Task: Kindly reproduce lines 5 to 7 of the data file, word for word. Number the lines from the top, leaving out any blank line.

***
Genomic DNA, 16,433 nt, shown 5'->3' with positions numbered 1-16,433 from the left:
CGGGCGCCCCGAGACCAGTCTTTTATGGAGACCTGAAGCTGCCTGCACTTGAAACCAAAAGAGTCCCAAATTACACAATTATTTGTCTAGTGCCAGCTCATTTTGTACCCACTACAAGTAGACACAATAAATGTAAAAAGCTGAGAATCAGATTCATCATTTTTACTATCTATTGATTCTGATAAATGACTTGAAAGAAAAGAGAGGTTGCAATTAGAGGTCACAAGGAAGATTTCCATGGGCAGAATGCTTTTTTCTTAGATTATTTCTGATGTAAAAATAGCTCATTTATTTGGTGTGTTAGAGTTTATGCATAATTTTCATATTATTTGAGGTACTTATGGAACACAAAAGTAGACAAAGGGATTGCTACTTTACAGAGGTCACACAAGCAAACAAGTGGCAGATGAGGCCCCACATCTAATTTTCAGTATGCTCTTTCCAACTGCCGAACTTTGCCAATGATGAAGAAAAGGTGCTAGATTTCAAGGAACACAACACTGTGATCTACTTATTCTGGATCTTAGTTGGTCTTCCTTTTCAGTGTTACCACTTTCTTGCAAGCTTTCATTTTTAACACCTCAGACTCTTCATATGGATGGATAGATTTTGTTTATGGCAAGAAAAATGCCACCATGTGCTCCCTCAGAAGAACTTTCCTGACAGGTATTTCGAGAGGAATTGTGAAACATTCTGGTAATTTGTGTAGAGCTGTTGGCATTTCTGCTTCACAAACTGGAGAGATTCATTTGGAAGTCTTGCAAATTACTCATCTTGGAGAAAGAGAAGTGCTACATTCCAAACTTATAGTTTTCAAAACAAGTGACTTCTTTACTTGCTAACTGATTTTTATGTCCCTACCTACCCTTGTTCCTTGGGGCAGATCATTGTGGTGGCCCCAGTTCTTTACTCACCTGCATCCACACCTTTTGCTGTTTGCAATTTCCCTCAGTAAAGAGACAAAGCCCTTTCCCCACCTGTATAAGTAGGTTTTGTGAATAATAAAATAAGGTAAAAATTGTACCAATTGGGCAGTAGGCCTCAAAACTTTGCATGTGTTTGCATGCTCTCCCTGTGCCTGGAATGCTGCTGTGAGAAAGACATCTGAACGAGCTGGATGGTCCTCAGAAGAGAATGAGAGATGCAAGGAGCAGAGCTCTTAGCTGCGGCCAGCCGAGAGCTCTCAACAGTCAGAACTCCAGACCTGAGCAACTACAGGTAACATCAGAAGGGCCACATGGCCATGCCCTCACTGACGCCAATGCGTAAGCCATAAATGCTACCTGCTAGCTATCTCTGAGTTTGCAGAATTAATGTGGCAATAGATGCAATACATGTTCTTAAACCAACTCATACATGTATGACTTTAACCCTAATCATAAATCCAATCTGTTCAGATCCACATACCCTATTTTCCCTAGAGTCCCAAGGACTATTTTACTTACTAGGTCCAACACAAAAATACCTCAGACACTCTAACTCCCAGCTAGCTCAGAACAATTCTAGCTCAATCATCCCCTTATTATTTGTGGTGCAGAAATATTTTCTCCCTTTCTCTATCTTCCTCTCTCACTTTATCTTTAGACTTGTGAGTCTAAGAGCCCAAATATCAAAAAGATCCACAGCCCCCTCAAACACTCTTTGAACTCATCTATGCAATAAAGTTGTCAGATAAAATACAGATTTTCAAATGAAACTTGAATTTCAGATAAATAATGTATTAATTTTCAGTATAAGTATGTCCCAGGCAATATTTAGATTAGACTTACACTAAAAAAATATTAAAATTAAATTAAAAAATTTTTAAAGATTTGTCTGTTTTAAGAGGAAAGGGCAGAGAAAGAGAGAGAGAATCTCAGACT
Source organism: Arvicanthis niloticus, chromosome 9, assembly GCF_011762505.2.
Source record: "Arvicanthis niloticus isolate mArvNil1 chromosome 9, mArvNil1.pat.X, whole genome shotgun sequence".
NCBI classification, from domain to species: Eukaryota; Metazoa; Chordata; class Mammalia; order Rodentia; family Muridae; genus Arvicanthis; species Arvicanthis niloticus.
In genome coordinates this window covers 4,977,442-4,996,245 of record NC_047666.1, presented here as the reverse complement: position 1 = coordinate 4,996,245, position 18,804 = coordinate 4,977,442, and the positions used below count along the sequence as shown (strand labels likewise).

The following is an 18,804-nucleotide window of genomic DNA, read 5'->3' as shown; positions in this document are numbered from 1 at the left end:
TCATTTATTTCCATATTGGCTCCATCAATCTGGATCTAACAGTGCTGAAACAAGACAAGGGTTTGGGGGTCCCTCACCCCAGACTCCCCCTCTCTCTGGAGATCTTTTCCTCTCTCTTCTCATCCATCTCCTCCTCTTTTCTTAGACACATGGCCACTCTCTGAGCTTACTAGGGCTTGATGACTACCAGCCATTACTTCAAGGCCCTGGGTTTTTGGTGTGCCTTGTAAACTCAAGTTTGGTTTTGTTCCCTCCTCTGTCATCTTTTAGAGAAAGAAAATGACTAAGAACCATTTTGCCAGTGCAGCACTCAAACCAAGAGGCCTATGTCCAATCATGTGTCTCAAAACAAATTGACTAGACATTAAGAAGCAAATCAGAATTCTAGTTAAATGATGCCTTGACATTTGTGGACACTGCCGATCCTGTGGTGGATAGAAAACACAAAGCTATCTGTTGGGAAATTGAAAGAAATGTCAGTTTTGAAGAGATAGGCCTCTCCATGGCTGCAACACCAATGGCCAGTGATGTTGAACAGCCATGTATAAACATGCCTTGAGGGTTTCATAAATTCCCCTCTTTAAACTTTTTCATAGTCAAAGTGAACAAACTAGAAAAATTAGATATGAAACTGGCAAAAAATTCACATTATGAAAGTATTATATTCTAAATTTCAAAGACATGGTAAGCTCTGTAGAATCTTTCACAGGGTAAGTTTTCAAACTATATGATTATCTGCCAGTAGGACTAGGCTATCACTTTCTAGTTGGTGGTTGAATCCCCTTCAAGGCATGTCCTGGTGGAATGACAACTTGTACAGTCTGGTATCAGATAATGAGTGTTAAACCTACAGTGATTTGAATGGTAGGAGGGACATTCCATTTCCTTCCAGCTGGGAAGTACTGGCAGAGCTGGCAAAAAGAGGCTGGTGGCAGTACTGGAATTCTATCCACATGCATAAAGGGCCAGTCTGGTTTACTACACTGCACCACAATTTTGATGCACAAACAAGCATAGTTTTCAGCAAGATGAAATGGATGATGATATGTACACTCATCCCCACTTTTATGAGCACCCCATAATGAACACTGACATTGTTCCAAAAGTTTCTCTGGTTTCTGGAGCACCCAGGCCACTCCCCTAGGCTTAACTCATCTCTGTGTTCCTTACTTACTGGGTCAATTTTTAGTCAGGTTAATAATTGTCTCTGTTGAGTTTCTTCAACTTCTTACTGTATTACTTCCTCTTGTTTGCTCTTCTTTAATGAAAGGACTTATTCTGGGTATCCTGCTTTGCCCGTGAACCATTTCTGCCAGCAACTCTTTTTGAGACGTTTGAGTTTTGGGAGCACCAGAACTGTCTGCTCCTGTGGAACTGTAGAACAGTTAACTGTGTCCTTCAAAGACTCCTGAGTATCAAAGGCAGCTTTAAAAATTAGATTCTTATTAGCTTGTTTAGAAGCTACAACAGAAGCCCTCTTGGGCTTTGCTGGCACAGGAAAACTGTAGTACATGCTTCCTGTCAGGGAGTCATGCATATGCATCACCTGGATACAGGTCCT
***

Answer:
NCBI classification, from domain to species: Eukaryota; Metazoa; Chordata; class Mammalia; order Rodentia; family Muridae; genus Arvicanthis; species Arvicanthis niloticus.
In genome coordinates this window covers 4,977,442-4,996,245 of record NC_047666.1, presented here as the reverse complement: position 1 = coordinate 4,996,245, position 18,804 = coordinate 4,977,442, and the positions used below count along the sequence as shown (strand labels likewise).

The following is an 18,804-nucleotide window of genomic DNA, read 5'->3' as shown; positions in this document are numbered from 1 at the left end: